oDesk Mix, Mingle, & Sweatshops?

As many of the readers of this blog know, I’ve pretty much moved all of my outsourcing to ::oDesk(“a”):: .   I’ve been very happy with their platform and the workers / providers found through their system.   I’ve also met and been very impressed by their CEO Gary Swart & also their VP of Product StrategyMichael Levinson.

A couple of weeks ago I was invited to a “Mix & mingle with ::oDesk(“a”):: entrepreneurs”.    In the invite was the following:


Swing by, have a drink, grab some grub, and enjoy an evening of:

  • Networking with fellow business owners and oDesk users
  • Learning from our super-user panel of experienced contractors and clients who have successfully built their business around an online workplace
  • Meeting key oDesk execs, ready to answer your questions, listen to your feedback, and share cool product developments

It was a fantastic event!   I was happy to reconnect with a few of the principles of the company and also meet and learn from other ::oDesk(“a”)::  power users.  The highlight of the evening for me was the panel of 3 ::oDesk(“a”)::  users.  One of them was a young guy from Pakistan who started out as a provider on ::oDesk(“a”)::  and then eventually saved up enough money to move to the US and is now at Stanford!   He’s even evolved from an ::oDesk(“a”)::  provider to a buyer of services on ::oDesk(“a”):: !  It was great hearing from his very unique perspective!

During the panel the “moderator” said that the three best questions from the audience would get a free ::oDesk(“a”)::  tee shirt.   During the panel I asked the fellow mentioned above the following question:

“It seems that work done via virtual assistants has become commoditized to the point where one of the main differentiating factors used to choose between providers of services is price.   We know that there are many ways to compensate service providers beyond monetarily.   We also realize that many other factors influence how much a provider enjoys their job.  I’m curious, from a provider’s point of view, what can we do besides paying more money to increase the satisfaction a provider has with their job?”

There were a handful of answers that basically conveyed the same motivations and factors are the same as in-person jobs.  One main point that was emphasized was related to “job security”.   A provider really wants to know that they will have  consistent and ongoing work.   I’ve made it a point to convey to my providers that they are doing a great job and that I’d love for them to work for me indefinitely.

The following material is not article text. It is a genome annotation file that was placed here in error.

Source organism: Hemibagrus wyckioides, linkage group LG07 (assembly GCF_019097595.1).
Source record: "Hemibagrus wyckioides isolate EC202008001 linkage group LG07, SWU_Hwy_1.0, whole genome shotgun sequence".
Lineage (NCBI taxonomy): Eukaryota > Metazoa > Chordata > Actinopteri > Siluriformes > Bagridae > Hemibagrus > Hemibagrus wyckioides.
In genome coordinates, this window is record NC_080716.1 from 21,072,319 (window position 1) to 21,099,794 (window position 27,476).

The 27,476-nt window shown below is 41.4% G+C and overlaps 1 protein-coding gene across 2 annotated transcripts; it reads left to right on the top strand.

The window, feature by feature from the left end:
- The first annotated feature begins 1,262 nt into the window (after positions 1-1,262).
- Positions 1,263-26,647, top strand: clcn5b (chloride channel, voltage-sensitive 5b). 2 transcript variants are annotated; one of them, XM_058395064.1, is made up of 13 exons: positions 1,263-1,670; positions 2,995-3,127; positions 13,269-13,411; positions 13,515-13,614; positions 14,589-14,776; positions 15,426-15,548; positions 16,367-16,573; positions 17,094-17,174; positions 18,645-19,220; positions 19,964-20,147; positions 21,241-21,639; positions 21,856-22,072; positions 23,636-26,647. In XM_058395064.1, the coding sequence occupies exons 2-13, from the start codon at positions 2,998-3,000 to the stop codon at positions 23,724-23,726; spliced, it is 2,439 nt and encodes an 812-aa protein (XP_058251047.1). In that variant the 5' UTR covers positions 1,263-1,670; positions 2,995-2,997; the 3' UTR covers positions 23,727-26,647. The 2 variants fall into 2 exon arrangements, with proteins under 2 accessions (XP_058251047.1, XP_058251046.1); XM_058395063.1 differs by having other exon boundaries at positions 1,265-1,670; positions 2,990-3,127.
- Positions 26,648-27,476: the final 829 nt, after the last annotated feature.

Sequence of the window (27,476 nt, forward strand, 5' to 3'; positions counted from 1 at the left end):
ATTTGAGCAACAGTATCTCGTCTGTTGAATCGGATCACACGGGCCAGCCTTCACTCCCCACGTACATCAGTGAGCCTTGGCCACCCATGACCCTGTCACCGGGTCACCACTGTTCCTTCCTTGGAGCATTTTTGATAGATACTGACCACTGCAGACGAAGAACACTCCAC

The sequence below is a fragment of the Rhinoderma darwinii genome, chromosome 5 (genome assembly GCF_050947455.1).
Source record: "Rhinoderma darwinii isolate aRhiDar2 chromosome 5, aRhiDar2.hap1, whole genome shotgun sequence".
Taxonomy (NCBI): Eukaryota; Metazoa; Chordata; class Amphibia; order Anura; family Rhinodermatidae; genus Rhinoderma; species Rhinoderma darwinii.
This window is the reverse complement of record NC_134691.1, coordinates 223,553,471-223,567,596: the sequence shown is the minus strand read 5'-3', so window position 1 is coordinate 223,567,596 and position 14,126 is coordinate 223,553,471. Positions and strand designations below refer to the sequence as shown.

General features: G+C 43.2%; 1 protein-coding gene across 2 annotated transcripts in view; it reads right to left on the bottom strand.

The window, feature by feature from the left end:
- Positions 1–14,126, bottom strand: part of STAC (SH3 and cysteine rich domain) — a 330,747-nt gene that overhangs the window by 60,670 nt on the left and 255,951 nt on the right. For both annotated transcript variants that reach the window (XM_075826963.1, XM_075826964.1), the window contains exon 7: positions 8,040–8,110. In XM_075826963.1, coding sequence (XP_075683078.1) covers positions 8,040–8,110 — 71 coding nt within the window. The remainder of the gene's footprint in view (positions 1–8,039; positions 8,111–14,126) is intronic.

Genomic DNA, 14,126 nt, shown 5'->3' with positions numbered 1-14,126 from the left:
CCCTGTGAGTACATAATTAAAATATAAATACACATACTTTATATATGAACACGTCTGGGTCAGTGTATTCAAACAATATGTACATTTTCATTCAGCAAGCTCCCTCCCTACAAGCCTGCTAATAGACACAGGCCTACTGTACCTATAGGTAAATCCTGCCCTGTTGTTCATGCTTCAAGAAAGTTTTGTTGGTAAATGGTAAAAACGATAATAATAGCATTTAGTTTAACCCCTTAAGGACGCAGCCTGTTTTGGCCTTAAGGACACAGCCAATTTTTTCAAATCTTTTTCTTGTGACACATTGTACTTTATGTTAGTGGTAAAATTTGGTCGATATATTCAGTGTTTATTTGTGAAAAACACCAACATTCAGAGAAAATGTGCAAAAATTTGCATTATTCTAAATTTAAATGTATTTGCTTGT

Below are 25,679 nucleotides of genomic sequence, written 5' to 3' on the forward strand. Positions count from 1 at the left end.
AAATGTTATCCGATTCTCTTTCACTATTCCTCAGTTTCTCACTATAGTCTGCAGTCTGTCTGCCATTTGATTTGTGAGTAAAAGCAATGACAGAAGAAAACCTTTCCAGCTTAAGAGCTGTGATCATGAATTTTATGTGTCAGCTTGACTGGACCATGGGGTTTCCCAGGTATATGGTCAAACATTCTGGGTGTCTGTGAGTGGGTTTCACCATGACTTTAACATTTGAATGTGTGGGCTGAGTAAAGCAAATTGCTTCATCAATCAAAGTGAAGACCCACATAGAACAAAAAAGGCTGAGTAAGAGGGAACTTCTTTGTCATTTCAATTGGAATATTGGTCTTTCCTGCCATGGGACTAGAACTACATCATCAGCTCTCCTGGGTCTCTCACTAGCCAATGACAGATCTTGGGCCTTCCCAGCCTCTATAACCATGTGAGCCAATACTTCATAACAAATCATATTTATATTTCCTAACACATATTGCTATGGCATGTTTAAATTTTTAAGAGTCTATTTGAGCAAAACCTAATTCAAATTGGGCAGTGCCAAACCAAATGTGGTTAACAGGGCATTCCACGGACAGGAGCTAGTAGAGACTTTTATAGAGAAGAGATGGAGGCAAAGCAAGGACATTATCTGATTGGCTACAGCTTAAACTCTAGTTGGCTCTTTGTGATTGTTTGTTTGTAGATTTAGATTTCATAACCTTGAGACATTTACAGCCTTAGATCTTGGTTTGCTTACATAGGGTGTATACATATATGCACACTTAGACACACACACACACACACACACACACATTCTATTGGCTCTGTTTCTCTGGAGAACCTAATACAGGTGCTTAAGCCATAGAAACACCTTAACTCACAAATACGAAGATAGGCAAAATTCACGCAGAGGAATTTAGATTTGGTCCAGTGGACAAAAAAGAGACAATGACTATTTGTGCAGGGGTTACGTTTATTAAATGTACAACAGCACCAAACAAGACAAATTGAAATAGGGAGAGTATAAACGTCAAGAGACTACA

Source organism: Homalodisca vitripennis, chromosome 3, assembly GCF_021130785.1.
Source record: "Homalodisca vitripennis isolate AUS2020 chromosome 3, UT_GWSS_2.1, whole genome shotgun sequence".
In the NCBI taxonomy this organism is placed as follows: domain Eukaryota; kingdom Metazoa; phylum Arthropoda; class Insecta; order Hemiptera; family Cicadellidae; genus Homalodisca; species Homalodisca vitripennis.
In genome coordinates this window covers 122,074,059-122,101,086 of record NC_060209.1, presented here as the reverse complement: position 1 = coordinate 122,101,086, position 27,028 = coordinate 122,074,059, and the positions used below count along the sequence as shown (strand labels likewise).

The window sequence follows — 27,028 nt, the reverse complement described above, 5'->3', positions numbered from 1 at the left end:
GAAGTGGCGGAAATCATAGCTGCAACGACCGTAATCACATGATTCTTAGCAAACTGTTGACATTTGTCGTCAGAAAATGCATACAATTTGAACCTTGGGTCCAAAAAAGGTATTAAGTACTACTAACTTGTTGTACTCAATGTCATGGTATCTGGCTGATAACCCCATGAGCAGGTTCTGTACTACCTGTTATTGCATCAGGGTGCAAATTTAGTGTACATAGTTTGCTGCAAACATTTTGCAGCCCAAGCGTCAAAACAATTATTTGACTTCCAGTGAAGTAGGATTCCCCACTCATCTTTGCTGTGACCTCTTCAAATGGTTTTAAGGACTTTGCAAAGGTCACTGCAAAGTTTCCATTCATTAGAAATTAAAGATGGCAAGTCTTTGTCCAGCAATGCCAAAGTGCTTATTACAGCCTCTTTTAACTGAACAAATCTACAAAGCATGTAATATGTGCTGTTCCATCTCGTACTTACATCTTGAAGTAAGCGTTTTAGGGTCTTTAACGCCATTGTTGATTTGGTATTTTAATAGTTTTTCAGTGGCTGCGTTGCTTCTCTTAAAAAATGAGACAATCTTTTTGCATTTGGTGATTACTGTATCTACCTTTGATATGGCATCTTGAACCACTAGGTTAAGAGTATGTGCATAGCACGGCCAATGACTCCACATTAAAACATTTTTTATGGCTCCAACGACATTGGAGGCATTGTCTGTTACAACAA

At the end of the discussions the panel member were asked which questions they liked best, and two of the three thought my question was one of the best… which meant FREE ::oDesk(“a”)::  tee shirt!!!

When I got home I pulled out the shirt to take a look at what I had won.   I first notiece they went with American Apparel.  A bit of a closer look at the tag and I saw the following:

“This t-shirt was sewn by 9 people in a sweatshop-free environment in Downtown LA, where they are paid fair wages and have access to healthcare and benefits”

Like any other guy, I dislike the thought of young kids working 15 hour days in terrible conditions.   With that said, I also subscribe to some aspects of the argument that many of the people who work in “sweatshops” are making more money and are possibly still in better conditions than their alternative options.   Sure, some of our friends sewing clothing in China, India, Malasia, etc. don’t have a standard of living that is even comparable to most of those in “Downtown LA”, but I’ll venture to guess that many choose to do that type of work vs. the alternatives.    For example:  work 12 hours a day in backbreaking farm work in the sun for pennies a day or work for 10 hours a day in a “sweatshop” making 10 times as much?

I believe that many buyers, and providers also subscribe to this idea.  I’d also venture to guess that the ::oDesk(“a”)::  principles and employees also believe in outsourcing to other countries and giving people the opportunity for relatively better opportunities.   This made me wonder:  Why didn’t ::oDesk(“a”)::  eat their own dogfood and outsource their shirts to another country where the costs would have almost definitely been cheaper and quality just as high?

So, here are my questions:

  1. What do you think are the best ways to motivate your virtual assistants and keep them happy?
  2. Why do you think ::oDesk(“a”)::  used American Apparel shirts vs. outsourcing their shirts to somewhere cheaper?

One Reply to “oDesk Mix, Mingle, & Sweatshops?”

  1. Not sure about the whole American Apparel thing. Perhaps an oversight or just a deal from a buddy’s t-shirt shop.

    In regards to your first question, I definitely agree that sharing with your perspective contractors that if their work is of great quality, then there will be more for them.

    The more consistent the better!

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